OPINION: Sexual harassment still rampant in Kenyan newsrooms

By Sharon Kiburi

As the world comes to terms with appropriate work space protocol for women and all genders, Kenya media lags far behind.

According to a recent survey, sexual harassment in Kenyan newsrooms remains rampant despite it being a crime.

The legal definition of sexual harassment is any kind of sexual behaviour–physical and/or psychological–that makes someone feel uncomfortable. More often than not, it is a manifestation of power relations.

Consequently, due to the natural definition of sexual harassment, it requires the accusers to prove systemic or consistent behaviour, often a challenge at best.

In a study that was conducted by the Media Council of Kenya (MCK) and Article 19 East Africa, a majority of respondents said they know colleagues who have been sexually harassed at work or in the field.

“Complements and work favours if granted in a form of quid pro quo in a workspace are considered sexual harassment,” explains Queenter Mbori, a gender equality advocate, senior editor and President of Standard Group Women Network (SGWN).

SGWN is a professional network that seeks to articulate the voice of women at the workplace and position them for greater impact on society.

Ms. Mbori has been instrumental in reviewing sexual harassment policy for Standard Group PLC and creating extensive awareness around issues of sexual harassment at the workplace.

Ms. Mbori explained that both men and women can be victims of sexual harassment and the vice may also be experienced by same genders.

According to the Heshima Survey 2019, women across the globe are more affected (48%).

22 per cent of men in media and entertainment have also faced sexual harassment from a colleague or supervisor.

“It is the employees right to know how to identify sexual harassment on self or other, sexual harassment affects the productivity of victims is bad for business,” said Ms. Mbori.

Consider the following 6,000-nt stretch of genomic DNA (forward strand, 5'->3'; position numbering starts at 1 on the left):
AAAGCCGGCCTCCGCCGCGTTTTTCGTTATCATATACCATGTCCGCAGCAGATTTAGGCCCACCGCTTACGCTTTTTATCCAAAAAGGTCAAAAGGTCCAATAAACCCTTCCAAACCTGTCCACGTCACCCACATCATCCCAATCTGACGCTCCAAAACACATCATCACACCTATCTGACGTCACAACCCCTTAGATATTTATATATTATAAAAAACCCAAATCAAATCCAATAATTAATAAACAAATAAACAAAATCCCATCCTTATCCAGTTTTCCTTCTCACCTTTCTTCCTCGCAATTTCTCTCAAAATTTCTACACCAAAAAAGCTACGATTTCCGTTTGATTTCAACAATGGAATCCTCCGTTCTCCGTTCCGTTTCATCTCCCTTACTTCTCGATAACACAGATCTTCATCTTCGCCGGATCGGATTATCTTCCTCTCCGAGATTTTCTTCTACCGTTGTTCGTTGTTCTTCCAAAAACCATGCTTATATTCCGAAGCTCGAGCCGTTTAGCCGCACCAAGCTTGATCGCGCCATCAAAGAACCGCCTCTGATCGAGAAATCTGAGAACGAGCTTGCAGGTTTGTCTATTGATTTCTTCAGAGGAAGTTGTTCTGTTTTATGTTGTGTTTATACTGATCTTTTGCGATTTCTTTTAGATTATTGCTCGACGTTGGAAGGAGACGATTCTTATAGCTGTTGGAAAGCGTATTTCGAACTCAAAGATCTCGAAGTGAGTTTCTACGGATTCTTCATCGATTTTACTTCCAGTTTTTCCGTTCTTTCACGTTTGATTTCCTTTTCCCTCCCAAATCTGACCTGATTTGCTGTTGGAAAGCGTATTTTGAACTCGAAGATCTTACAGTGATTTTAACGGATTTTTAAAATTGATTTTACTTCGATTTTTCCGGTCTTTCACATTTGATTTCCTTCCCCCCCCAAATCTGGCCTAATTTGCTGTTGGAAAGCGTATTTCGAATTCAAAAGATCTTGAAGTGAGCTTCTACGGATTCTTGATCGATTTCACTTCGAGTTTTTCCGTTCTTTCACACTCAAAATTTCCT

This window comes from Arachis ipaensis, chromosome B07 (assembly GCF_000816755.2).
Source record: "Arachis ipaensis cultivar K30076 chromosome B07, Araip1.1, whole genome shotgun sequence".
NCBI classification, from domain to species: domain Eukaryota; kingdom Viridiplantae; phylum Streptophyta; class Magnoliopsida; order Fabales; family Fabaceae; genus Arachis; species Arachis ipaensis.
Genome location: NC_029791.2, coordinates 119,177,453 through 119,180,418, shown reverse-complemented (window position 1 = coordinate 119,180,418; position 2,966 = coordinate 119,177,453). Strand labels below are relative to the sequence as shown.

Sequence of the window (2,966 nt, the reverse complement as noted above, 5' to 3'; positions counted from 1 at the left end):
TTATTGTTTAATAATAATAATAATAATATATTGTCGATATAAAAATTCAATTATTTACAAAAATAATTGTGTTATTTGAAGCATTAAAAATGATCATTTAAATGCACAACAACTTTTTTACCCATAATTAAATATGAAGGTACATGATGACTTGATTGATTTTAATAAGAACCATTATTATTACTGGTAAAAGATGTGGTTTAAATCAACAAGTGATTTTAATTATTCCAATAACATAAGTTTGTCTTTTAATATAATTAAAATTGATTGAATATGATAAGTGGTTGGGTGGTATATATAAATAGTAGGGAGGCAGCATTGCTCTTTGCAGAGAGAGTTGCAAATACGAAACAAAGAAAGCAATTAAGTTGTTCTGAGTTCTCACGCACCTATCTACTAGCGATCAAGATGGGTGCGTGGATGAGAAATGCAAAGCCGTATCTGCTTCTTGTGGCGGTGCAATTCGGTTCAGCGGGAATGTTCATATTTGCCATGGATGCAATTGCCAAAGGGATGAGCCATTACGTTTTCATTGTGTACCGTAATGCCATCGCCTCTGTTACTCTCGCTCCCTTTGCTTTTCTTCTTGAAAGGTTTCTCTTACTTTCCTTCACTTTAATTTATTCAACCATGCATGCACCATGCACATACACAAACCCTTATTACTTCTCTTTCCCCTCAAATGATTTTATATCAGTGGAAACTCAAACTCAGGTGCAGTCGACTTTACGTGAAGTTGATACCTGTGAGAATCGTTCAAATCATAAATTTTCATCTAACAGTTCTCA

According to the MCK survey, sexual harassment affects productivity in the media.

“Sexual harassment in the media space in Kenya is so normalised it appears as if its part of the culture,” said Rachel Ombaka, an online journalist.

In her first eight years in the media industry, Ms. Ombaka says she did not recognise sexual harassment because she did not know what it was and it was not something that was given any priority.

“When I joined Citizen TV and the Women in News training program, sexual harassment was one of the units we were taken through. This training is what made me aware about the vice,” she said.

According to Ms. Ombaka, everyone needs to be comfortable at work irrespective of their gender.

She intimated that there are some women who are forced to second-guess their dress code before going to work because they do not feel safe wearing what they want lest it warrants unwanted attention.

“Those who experience sexual harassment are to a large extent female because the media industry in Kenya is mostly patriarchal. Journalism from its onset was male-dominated and when women came into the media space they already posed a threat. Most bosses did not know how to work and deal with women,” said Ms. Ombaka.

She adds that studies have shown that in most Kenyan families, men are conditioned to internalise the need to display power and a sense of control.

Hence when a woman is in their working space the same men express the belief that a woman’s place is in the home or kitchen and as a result, sexual harassment ensues.

Ken Bosire, formerly a Managing Editor at the People Daily,  said: “Direct and indirect sexual harassment of women in the media space has caused them not to flourish.”

He states that sexual harassment policies in many media houses are present as a formality but they are not enacted.

Mr. Bosire avers that very few media professionals talk about sexual harassment because of lack of awareness, fear of stigma or job security.

“Sexual harassment is very pronounced at the more so at entry-level in most cases, creating a traumatizing and wrong working environment especially for young ladies which in turn leads to them abandoning the profession,” he said.

He added: “The lack of orientation by human resource managers when they bring in new staff creates an enabling environment for perpetrators and prolongs the culture.”

Mr. Bosire, who has been in the media industry for 27 years, further noted that perpetrators seem to get away with sexual harassment acts or even get a slap on the wrist hence why female journalists continue to bear the brunt.

“The paradox of it all is that the media in Kenya reports on sexual injustices in society or in other organisations but does not in its own space,” Mr. Bosire says.

According to him, there are regulatory needs that go beyond the newsroom and organizations such as the Media Council can not only provide oversight but also intervene when necessary.

Sharon Kiburi is a freelance journalist